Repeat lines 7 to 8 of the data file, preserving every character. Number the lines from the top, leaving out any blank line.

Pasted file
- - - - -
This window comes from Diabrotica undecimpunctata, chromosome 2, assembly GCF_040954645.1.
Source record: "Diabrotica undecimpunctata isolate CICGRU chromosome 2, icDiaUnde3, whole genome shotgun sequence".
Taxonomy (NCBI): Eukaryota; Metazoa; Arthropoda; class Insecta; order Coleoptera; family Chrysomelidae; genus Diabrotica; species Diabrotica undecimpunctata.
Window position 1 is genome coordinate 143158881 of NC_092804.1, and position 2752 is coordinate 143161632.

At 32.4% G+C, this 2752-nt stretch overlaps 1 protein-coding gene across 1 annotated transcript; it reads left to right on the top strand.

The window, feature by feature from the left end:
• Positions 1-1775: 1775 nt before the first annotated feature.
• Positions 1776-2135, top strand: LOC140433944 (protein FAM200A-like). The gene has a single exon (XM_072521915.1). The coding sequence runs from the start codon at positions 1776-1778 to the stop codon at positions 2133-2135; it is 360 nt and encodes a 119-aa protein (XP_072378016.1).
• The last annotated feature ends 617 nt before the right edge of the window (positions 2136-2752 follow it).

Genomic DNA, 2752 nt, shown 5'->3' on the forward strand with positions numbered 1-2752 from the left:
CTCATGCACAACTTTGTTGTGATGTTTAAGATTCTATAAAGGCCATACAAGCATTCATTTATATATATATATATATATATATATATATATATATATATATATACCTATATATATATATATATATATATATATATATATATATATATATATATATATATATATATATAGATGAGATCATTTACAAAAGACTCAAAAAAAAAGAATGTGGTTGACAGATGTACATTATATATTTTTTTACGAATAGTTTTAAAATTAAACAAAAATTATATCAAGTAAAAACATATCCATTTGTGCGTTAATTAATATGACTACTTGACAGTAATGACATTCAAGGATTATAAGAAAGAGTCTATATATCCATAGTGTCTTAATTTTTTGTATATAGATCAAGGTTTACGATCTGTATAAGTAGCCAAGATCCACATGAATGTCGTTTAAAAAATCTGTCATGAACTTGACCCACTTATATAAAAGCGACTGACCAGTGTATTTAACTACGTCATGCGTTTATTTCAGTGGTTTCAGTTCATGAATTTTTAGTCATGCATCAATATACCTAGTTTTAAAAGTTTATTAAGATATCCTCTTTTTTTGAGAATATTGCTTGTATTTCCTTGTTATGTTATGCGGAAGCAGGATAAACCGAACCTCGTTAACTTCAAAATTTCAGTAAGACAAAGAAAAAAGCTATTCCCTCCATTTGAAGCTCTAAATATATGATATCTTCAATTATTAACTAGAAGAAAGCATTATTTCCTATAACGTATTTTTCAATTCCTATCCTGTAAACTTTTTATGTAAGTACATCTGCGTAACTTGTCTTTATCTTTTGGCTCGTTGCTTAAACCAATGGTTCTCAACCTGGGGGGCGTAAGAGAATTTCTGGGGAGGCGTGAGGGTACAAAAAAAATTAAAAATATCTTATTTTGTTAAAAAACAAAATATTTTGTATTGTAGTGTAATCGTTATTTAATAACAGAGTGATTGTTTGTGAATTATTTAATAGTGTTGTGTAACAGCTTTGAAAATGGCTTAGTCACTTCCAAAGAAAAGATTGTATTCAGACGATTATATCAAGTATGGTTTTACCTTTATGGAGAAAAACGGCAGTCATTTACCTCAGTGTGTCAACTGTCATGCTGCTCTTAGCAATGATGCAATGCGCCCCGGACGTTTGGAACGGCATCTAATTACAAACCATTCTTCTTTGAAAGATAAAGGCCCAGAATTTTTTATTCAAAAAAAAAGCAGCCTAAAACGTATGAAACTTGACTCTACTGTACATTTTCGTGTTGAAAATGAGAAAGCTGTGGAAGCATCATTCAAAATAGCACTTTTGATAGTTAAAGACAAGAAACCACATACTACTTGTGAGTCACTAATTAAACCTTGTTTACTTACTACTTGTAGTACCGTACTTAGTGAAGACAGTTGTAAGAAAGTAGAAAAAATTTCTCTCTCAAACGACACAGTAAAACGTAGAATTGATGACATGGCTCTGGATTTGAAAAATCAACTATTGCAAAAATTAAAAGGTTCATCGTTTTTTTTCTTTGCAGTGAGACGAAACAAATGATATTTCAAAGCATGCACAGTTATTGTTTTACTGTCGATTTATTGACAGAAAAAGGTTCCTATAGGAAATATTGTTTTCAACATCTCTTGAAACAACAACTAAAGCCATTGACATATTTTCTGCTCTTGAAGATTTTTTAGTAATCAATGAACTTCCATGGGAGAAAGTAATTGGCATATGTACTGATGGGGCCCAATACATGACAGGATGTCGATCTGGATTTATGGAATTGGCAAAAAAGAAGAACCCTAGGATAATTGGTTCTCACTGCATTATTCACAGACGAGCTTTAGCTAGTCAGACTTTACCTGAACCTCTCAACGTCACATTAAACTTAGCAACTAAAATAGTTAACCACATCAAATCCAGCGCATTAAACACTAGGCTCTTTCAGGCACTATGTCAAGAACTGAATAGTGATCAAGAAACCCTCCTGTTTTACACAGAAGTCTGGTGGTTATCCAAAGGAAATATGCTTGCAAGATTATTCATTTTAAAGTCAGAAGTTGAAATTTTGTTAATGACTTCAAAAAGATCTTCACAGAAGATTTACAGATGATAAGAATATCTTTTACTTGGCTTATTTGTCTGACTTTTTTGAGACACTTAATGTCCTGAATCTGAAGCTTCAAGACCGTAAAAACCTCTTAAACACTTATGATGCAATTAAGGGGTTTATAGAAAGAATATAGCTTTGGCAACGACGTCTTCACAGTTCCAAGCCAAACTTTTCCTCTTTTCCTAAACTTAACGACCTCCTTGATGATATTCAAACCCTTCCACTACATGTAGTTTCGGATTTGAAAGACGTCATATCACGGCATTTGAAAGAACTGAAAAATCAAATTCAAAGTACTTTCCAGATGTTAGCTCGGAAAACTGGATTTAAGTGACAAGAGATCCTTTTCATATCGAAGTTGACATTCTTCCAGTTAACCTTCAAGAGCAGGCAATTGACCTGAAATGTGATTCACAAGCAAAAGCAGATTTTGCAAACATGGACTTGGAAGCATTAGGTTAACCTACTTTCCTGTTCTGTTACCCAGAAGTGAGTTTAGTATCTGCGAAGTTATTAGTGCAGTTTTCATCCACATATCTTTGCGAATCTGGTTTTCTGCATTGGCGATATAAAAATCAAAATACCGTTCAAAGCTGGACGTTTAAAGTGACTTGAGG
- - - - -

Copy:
• Positions 1-1775: 1775 nt before the first annotated feature.
• Positions 1776-2135, top strand: LOC140433944 (protein FAM200A-like). The gene has a single exon (XM_072521915.1). The coding sequence runs from the start codon at positions 1776-1778 to the stop codon at positions 2133-2135; it is 360 nt and encodes a 119-aa protein (XP_072378016.1).